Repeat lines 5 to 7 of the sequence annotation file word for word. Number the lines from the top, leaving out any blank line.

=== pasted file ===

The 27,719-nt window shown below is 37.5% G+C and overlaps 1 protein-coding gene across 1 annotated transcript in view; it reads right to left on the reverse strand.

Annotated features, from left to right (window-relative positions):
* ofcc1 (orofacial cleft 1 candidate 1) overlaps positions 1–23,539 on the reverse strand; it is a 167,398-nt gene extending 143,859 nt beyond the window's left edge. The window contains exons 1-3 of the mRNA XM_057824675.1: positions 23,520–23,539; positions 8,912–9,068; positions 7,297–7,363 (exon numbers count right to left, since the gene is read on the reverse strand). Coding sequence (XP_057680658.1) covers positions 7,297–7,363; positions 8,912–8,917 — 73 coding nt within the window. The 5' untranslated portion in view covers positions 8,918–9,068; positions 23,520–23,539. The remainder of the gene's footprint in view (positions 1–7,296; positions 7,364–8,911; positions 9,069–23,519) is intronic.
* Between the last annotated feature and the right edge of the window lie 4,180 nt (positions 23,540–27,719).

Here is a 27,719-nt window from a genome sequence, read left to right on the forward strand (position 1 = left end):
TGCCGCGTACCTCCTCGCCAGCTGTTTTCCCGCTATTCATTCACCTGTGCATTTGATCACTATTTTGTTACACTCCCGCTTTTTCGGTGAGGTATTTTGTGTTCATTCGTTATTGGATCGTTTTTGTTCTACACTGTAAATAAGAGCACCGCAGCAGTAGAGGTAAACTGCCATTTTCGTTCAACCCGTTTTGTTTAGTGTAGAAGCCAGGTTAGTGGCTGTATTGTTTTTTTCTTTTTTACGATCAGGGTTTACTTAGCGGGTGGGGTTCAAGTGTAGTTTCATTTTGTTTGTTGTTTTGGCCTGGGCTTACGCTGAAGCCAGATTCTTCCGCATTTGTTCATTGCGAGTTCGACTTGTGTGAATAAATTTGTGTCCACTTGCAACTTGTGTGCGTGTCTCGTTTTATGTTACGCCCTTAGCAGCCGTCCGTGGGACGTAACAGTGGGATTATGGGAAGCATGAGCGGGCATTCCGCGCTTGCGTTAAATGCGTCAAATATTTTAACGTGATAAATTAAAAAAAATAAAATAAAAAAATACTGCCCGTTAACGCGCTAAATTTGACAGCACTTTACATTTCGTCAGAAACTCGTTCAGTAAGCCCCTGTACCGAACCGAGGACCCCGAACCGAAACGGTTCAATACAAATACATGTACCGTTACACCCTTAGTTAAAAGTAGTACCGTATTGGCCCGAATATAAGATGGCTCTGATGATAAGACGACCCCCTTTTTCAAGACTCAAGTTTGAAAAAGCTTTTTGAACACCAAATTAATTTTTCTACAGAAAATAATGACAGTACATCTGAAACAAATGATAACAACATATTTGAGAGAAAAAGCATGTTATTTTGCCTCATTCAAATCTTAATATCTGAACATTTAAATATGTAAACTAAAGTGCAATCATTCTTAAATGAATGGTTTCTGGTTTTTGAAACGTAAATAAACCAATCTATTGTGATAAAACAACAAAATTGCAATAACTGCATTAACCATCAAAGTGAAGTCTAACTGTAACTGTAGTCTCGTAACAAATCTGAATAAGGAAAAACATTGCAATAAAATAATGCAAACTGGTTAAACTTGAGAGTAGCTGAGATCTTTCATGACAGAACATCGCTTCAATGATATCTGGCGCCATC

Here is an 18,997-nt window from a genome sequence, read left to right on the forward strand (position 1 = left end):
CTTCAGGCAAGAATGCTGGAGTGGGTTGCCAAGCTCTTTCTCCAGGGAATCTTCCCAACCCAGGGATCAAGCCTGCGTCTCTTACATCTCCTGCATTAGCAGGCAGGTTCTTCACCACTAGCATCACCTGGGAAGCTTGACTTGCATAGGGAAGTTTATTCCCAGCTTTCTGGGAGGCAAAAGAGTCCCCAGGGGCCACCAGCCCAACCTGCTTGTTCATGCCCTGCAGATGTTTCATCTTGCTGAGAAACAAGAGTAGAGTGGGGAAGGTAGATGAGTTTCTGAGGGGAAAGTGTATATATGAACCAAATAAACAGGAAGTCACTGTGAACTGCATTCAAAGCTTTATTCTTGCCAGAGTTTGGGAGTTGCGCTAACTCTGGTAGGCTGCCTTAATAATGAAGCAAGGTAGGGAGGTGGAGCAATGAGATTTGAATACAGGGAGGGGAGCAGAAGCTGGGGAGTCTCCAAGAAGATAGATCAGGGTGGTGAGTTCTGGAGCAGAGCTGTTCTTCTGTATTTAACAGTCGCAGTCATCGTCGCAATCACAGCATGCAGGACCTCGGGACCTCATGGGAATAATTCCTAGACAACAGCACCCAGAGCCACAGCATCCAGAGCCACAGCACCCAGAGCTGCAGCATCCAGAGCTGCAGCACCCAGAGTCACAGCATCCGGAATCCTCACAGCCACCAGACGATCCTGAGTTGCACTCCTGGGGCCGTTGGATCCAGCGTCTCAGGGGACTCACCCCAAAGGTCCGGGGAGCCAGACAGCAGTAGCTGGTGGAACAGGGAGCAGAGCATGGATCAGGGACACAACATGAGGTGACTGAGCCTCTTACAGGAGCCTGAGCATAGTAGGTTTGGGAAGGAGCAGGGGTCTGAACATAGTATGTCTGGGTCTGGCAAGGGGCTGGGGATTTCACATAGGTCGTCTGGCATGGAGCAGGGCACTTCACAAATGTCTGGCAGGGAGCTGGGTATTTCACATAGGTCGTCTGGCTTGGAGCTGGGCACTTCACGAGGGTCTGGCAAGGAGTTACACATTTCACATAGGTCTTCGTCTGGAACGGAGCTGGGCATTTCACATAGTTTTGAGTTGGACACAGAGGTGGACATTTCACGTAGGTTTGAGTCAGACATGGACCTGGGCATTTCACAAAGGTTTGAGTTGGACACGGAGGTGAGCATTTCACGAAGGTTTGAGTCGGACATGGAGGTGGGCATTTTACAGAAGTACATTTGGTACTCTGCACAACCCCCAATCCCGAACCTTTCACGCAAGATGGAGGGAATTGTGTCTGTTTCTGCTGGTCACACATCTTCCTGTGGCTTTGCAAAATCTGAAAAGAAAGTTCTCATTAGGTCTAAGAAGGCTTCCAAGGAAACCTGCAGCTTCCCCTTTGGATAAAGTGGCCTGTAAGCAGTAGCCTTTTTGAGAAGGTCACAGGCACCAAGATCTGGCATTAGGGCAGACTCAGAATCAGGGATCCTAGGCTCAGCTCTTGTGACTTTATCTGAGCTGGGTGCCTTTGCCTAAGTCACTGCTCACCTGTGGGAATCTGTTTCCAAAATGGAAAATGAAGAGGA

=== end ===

Here is a 27,719-nt window from a genome sequence, read left to right on the forward strand (position 1 = left end):
TGCCGCGTACCTCCTCGCCAGCTGTTTTCCCGCTATTCATTCACCTGTGCATTTGATCACTATTTTGTTACACTCCCGCTTTTTCGGTGAGGTATTTTGTGTTCATTCGTTATTGGATCGTTTTTGTTCTACACTGTAAATAAGAGCACCGCAGCAGTAGAGGTAAACTGCCATTTTCGTTCAACCCGTTTTGTTTAGTGTAGAAGCCAGGTTAGTGGCTGTATTGTTTTTTTCTTTTTTACGATCAGGGTTTACTTAGCGGGTGGGGTTCAAGTGTAGTTTCATTTTGTTTGTTGTTTTGGCCTGGGCTTACGCTGAAGCCAGATTCTTCCGCATTTGTTCATTGCGAGTTCGACTTGTGTGAATAAATTTGTGTCCACTTGCAACTTGTGTGCGTGTCTCGTTTTATGTTACGCCCTTAGCAGCCGTCCGTGGGACGTAACAGTGGGATTATGGGAAGCATGAGCGGGCATTCCGCGCTTGCGTTAAATGCGTCAAATATTTTAACGTGATAAATTAAAAAAAATAAAATAAAAAAATACTGCCCGTTAACGCGCTAAATTTGACAGCACTTTACATTTCGTCAGAAACTCGTTCAGTAAGCCCCTGTACCGAACCGAGGACCCCGAACCGAAACGGTTCAATACAAATACATGTACCGTTACACCCTTAGTTAAAAGTAGTACCGTATTGGCCCGAATATAAGATGGCTCTGATGATAAGACGACCCCCTTTTTCAAGACTCAAGTTTGAAAAAGCTTTTTGAACACCAAATTAATTTTTCTACAGAAAATAATGACAGTACATCTGAAACAAATGATAACAACATATTTGAGAGAAAAAGCATGTTATTTTGCCTCATTCAAATCTTAATATCTGAACATTTAAATATGTAAACTAAAGTGCAATCATTCTTAAATGAATGGTTTCTGGTTTTTGAAACGTAAATAAACCAATCTATTGTGATAAAACAACAAAATTGCAATAACTGCATTAACCATCAAAGTGAAGTCTAACTGTAACTGTAGTCTCGTAACAAATCTGAATAAGGAAAAACATTGCAATAAAATAATGCAAACTGGTTAAACTTGAGAGTAGCTGAGATCTTTCATGACAGAACATCGCTTCAATGATATCTGGCGCCATC

Here is an 18,997-nt window from a genome sequence, read left to right on the forward strand (position 1 = left end):